As far as I can see, Leonardo DiCaprio won the actor for Best Actor for approximately two reasons.

1. The Revenant was so very hard to make, and poor Leo endured great hardship at the hand of hard-driving Mexican director Alejandro González Iñárritu (the director behind Birdman’s undeserved Best Picture Win in 2015) who worked his cast until poor Leo’s soggy goatee grew little grimy spittle-and-blood icicles and threatened to snap off from exposure. And they made a deliberately big deal about this, Leo himself happily dropping little comments about his ordeal: “I was sleeping in animal carcasses,” he said in an interview with Yahoo. It’s admirable to acknowledge people who go to great lengths to make honest movies. But is that really what happened here? Or was this a calculated decision on DiCaprio’s part to get his apparently long overdue Oscar? (I’m also not really buying that Leo has starred in a bunch of popular movies as a series of mostly one-dimensional male leads qualifies him for the most prestigious award for an actor in the film industry, but I digress). As Devin Faraci writes on the blog Birth. Movies. Death., “…the constant harping on how hard it was to make The Revenant has really overshadowed the movie that is The Revenant. Is there even a movie here, or is the film just the byproduct of a particularly masochistic film crew spending some time in the woods?” Sure, it was really hard, but did you play an artful, emotionally convincing role? Certainly not more than, say, the great Bryan Cranston in Trumbo. I wasn’t convinced.

2. Leo’s been waiting a long time, and it’s finally “his turn” to win the Oscar. Are we serious about this? Why do we lend legitimacy to some elite set of white, middle-aged status quo blockbuster Hollywood actors by just letting them wait in line to be awarded the Oscar they’re “due,” after appearing in a series of lackluster, but highly financial successful films? Leonardo DiCaprio’s most common role, in films like The Wolf of Wall St., Inception, and Shutter Island, is just as a loose variant of himself. The actor brings about as much depth to these roles as Keanu Reeves in 1994’s Speed, only he gets away with it because of his dashing good looks and an unhealthy dose of absurd gimmickry. Is he a pretty good actor? Yeah. Is he deserving of Best Actor inevitability? Nah. (Especially when compared to actors like Al Pacino, who genuinely deserved the Best Actor nod in roles like The Godfather, but was snubbed in favor of the inferior but more striking Marlon Brando, who, by the way, had the stones to meaningfully advocate for a cause by sending Sacheem Littlefeather to deliver a speech on Native American treatment by the federal government, instead of just floating around some platitudinous nonsense about The Revenant and how it’s our job to protect the natural world. Thanks a bunch, Leo; now we all know you, a famous actor, cares about the natural world. Did you want a cookie? We already gave you a little gold statue, for some reason.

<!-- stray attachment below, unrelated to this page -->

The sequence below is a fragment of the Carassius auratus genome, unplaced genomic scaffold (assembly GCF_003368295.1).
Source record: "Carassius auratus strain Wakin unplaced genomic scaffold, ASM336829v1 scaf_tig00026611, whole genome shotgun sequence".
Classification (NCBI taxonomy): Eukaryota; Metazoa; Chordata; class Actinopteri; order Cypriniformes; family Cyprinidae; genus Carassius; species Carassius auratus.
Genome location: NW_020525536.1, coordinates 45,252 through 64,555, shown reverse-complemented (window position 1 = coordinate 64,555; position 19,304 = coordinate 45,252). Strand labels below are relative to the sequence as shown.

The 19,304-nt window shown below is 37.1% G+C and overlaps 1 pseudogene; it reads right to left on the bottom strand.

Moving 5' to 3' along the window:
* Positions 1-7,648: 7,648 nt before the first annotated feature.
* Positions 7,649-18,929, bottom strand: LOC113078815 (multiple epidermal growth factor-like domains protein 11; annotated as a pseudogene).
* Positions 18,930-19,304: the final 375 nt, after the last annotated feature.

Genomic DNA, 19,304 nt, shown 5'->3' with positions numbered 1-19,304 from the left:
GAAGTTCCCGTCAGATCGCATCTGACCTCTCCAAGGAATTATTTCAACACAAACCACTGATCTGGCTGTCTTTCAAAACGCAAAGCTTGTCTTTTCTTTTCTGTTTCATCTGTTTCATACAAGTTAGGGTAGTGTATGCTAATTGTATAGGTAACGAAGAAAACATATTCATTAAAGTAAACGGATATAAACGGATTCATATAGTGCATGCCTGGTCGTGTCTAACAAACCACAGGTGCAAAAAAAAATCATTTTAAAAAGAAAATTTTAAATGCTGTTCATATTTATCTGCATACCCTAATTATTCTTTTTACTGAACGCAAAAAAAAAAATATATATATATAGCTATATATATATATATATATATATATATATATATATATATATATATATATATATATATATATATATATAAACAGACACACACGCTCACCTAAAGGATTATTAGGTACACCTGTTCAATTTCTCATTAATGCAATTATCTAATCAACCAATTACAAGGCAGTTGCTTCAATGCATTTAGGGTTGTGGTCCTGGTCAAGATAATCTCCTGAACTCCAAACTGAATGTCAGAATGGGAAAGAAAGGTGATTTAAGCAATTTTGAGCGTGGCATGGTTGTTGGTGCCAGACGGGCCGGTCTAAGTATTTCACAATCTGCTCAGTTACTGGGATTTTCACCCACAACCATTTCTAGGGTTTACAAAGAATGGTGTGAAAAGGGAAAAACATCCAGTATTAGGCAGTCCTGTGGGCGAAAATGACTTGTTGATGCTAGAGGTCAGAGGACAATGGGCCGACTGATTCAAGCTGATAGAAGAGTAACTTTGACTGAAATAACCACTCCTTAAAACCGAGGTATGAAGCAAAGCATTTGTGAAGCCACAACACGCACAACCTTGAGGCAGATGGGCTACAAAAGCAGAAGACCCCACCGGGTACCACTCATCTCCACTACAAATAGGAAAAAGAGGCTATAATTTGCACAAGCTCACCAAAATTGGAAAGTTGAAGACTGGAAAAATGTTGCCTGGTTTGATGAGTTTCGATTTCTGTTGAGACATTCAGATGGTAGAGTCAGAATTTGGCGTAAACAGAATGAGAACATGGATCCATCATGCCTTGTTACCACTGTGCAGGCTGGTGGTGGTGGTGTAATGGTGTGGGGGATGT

This sort of award-hunting inevitability culture, I put to you, is one of the causes of Hollywood’s seemingly total dearth of ability to create seriously artful and meaningful films. When we reward actors and filmmakers who create movies not to make a profound impact, or to advance a new artistic aesthetic, but who are instead in the pursuit of the recognition of the moneyed and glamorous Hollywood ruling class, what suffers is literature’s most prominent medium in the 21st century: film. And Leonardio DiCaprio and the Oscar-inevitability class are a big part of the problem.